Subject:
Mathematics

Topics: RatiosGeometry (Circles)Geometry (surface area)GeometryScientific NotationAlgebraMeasurement (wavelength)ProbabilityMeasurement (general)
Common Core State Standard: 6.RP.1, 7.G.6, 8.EE.4, F-IF.4, S-CP.2, S-CP.7,
Lesson:

Background: The sun is the source of the light and heat that sustains virtually all of Earth’s inhabitants; its rise and fall is perhaps the most constant phenomenon of our lives. Yet the sun is also a place of continuous,  unimaginably violent explosions of matter and energy, and even 93 million miles away we would not long survive its direct energy without the protection of our atmosphere and the Earth’s magnetic field.

In fact, what we think of as the empty space of the solar system is filled with charged particles streaming outward from the sun at a million miles an hour. And from time to time, when its surface emits terrific outbursts called “coronal mass ejections”, the sun flings outward a huge pulse of extremely high energy particles and radiation, powerful enough to warp the Earth’s magnetic field, disrupt the operation of communications satellites, and threaten the health of astronauts.

In an era when a significant amount of humankind’s activities take place outside the atmosphere, the ability to detect—and predict—such phenomena is vital to commerce and space exploration.

Curriculum Connections:

Ratios, Measurement, Geometry (circles) This image shows the sun (black disk) ejecting a large ball of roughly spherical material. Measure the radius of the sun and the radius of the ejected material, and write a ratio that compares them.

Probability

This chart shows some of the information of the National Oceanographic and Atmospheric Administrations “Space Weather” scale, which describes the severity of solar radiation events.

The last column describes how frequently each type of event might be expected over an 11-year period.

a) What is the probability that at least one of these events will occur on any given day?

b) What is the probability that a potentially hazardous event might occur at some point during a 10-day space mission?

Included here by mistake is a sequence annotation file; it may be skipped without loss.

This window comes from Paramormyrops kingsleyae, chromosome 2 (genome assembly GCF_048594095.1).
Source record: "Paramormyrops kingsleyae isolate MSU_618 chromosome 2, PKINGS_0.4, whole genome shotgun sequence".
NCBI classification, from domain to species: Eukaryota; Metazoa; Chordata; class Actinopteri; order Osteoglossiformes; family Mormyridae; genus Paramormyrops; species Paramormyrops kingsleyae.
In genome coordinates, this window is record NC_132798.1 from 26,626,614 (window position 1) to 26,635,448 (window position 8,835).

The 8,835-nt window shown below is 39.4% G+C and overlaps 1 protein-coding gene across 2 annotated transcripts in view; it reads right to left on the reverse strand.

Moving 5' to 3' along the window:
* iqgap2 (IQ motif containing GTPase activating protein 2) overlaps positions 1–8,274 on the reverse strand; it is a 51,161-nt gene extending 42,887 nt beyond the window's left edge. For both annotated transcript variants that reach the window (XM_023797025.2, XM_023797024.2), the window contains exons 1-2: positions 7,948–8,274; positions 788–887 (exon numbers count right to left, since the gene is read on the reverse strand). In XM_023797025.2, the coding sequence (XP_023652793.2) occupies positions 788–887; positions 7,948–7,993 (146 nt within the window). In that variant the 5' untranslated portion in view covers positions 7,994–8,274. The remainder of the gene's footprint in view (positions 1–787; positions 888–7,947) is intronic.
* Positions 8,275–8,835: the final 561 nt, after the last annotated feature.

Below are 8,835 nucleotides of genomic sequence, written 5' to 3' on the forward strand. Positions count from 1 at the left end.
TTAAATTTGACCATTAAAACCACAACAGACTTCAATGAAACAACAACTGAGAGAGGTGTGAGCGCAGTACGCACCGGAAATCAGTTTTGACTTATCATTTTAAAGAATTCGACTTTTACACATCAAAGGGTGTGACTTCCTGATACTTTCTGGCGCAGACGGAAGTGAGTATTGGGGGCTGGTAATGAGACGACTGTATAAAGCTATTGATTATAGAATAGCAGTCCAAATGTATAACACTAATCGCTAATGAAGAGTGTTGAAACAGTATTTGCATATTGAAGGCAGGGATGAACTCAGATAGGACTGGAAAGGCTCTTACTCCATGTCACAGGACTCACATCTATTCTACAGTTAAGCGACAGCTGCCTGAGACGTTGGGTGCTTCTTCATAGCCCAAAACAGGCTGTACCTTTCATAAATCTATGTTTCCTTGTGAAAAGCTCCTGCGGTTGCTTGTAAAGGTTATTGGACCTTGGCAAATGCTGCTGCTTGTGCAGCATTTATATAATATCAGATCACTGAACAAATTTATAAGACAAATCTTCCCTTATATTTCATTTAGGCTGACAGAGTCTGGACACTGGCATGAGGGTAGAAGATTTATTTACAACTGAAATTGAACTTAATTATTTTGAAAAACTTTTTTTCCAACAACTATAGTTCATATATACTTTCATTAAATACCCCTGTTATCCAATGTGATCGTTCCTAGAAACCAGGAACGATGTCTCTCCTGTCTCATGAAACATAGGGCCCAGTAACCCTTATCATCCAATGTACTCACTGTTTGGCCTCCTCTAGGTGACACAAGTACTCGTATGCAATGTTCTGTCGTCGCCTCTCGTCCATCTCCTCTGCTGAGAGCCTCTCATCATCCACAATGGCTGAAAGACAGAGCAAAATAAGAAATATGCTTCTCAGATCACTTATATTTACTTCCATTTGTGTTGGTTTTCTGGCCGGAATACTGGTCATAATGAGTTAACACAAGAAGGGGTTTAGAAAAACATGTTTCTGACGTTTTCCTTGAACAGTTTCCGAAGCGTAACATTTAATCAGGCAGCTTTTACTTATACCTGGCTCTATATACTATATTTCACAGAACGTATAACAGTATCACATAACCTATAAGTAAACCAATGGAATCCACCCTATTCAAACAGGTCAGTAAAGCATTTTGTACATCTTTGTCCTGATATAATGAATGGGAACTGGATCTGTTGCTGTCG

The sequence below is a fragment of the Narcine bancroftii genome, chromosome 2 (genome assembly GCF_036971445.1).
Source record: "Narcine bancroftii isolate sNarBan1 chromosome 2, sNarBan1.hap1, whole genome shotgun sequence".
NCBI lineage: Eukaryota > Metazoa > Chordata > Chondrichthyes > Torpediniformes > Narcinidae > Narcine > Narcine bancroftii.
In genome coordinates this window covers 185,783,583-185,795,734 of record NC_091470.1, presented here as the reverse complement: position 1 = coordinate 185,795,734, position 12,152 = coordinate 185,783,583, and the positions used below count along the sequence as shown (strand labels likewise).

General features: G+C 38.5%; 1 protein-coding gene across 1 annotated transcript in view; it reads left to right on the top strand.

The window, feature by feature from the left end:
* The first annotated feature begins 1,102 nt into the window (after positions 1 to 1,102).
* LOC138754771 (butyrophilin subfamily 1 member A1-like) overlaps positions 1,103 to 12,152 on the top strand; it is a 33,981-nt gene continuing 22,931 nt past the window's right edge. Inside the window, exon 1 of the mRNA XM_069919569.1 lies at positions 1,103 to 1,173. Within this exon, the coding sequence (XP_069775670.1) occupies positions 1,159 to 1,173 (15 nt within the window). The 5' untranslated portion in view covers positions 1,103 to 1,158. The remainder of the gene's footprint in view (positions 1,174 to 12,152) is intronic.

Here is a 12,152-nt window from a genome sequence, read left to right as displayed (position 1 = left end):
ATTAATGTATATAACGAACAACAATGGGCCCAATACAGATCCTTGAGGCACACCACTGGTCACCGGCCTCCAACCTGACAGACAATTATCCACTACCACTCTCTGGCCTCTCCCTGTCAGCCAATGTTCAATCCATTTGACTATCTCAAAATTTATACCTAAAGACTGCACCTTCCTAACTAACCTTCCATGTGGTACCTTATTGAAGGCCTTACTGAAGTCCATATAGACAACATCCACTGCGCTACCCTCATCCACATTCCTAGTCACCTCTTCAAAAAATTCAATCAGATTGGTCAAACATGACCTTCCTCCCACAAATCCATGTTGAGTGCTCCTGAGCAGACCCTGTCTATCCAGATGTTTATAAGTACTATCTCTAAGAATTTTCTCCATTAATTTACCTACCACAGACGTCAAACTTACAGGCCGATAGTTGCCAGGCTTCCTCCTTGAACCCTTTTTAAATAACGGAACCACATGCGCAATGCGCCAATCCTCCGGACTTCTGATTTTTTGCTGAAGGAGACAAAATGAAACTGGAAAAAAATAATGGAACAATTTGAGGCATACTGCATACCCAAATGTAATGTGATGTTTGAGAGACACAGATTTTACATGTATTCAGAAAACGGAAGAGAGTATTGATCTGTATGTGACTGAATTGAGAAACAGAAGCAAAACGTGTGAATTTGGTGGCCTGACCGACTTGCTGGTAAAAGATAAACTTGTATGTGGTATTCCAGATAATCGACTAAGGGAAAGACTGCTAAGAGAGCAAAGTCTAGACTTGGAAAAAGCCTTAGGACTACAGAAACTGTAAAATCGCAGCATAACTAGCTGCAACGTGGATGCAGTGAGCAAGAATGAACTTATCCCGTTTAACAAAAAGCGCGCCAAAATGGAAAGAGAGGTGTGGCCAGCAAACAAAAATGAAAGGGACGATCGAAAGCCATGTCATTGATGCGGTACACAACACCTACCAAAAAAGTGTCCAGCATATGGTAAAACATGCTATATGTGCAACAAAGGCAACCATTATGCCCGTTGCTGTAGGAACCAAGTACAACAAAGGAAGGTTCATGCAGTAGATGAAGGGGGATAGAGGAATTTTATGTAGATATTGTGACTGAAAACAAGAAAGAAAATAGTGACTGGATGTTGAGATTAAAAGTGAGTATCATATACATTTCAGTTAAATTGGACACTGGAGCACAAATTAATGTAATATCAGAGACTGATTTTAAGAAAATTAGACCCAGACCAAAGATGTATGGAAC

Category Descriptor Effect Average Frequency S5 Extreme Unavoidable high radiation hazard to astronauts on EVA (extra-vehicular activity); high radiation exposure to passengers and crew in commercial jets at high latitudes (approximately 100 chest x-rays) is possible. Fewer than 1 day per 11 years S4 Severe Unavoidable radiation hazard to astronauts on EVA; elevated radiation exposure to passengers and crew in commercial jets at high latitudes (approximately 10 chest x-rays) is possible. 3 days per 11 years S3 Strong Radiation hazard avoidance recommended for astronauts on EVA; passengers and crew in commercial jets at high latitudes may receive low-level radiation exposure (approximately 1 chest x-ray). 10 days per 11 years S2 Moderate No hazard 25 days per 11 years S1 Minor No hazard 50 days per 11 years

Geometry (surface area), Scientific Notation The term “solar constant” refers to the average amount of solar energy that reaches the Earth. It is equal to 2 calories per square centimeter of area, every minute.

This energy does not reach only the Earth; it flows outward from the sun in all directions. Imagine a sphere, with its center at the sun and a radius equal to the distance from the sun to the Earth: each square centimeter
of that sphere’s surface receives about 2 calories of energy every minute.

Calculate the total number of calories that strikes the entire area of that imaginary sphere per minute.

Compare this to the annual energy consumption of the United States, which is roughly 2.5 x 1019 calories. For how many years could 1 minute’s total energy output of the sun supply the U.S. with energy?

Measurement (wavelength)

This graph shows the intensity for a range of wavelengths of sunlight above the atmosphere (top curve) and at ocean level on Earth (bottom curve). Study the graph and do research as necessary to answer these questions:

a) Why does the sun appear to be yellow?

b) By approximately what percentage is the most intense wavelength reduced in energy by its passage through the atmosphere?

c) The atmosphere’s ozone layer protects us from certain kinds of ultraviolet radiation. What evidence can you see for that fact in the graph? Algebra (patterns)

This graph shows the variation of sunspot activity over the past 300 years. What patterns do you see? Algebra (solving equations), Scientific Notation

Any particles which fly off the surface of the sun, such as the solar wind and coronal mass ejections, must overcome the pull of the sun’s gravity to do so. How powerful is that pull? You might expect it to be hundreds of thousands of times the pull of Earth’s gravity, since the sun’s mass is about 300,000 times the mass of the Earth. However, the fact that the sun is such a large body also means that its surface is a long way from its center, which reduces the gravitational pull.

On the surface of the Earth, the pull of gravity is strong enough to cause any falling body to accelerate towards the ground at the rate of 9.8 meters per second each second (for each second of falling, the velocity increases by 9.8 meters per second). You can find the gravitational pull on the surface of the sun with this equation:

GMm / R2 = ma

This equation states that the force of gravity at the surface of the sun, which according to Newton’s law of gravitation is given by the expression on the left, is equal to the mass of an object (m) multiplied by the acceleration that is caused by that force.

Solve this equation for a, the acceleration at the surface of the sun, using the fact that G = 6.67 x 10-11 kgm3/second2, the radius of the sun (R) is 7 x 108 km, and the mass of the sun, M, is equal to 2 x 1030 kg. About
how many times stronger than the Earth’s pull is the sun’s pull at its surface?